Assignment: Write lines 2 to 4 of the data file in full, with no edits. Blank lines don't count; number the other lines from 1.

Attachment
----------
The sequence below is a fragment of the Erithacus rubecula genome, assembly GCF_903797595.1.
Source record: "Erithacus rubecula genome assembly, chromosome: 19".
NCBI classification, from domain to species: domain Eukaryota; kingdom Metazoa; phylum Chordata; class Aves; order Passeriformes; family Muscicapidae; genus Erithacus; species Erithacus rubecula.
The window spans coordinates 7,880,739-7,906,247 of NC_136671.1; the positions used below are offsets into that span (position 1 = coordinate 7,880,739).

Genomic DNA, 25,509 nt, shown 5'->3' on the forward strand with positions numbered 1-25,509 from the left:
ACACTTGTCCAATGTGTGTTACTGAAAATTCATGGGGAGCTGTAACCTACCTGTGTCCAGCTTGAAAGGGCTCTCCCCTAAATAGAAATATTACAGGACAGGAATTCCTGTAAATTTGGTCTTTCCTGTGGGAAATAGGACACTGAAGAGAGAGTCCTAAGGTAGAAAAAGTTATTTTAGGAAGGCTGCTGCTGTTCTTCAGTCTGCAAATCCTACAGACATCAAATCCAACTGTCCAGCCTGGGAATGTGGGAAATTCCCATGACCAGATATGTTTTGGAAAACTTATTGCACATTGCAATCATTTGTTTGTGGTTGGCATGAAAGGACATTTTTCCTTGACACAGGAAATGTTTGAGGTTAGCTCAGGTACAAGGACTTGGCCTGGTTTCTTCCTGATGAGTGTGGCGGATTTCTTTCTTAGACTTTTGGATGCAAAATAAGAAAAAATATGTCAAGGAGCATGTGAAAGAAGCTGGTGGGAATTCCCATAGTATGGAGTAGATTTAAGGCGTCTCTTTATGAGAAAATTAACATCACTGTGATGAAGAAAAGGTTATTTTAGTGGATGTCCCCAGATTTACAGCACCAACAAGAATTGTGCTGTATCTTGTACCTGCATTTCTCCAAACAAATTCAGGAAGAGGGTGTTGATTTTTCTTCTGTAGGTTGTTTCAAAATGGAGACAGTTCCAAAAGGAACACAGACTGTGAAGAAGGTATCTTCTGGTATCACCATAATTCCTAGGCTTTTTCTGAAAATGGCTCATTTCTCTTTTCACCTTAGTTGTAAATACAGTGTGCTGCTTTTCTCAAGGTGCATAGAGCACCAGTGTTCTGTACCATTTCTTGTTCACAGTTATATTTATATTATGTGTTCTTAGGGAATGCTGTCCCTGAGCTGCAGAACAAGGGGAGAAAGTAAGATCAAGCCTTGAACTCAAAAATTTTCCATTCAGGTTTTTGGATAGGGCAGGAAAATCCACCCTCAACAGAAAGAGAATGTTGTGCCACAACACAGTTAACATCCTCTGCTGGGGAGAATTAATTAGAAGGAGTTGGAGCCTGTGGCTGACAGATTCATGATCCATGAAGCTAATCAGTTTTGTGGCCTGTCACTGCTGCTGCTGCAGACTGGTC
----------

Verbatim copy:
Source record: "Erithacus rubecula genome assembly, chromosome: 19".
NCBI classification, from domain to species: domain Eukaryota; kingdom Metazoa; phylum Chordata; class Aves; order Passeriformes; family Muscicapidae; genus Erithacus; species Erithacus rubecula.
The window spans coordinates 7,880,739-7,906,247 of NC_136671.1; the positions used below are offsets into that span (position 1 = coordinate 7,880,739).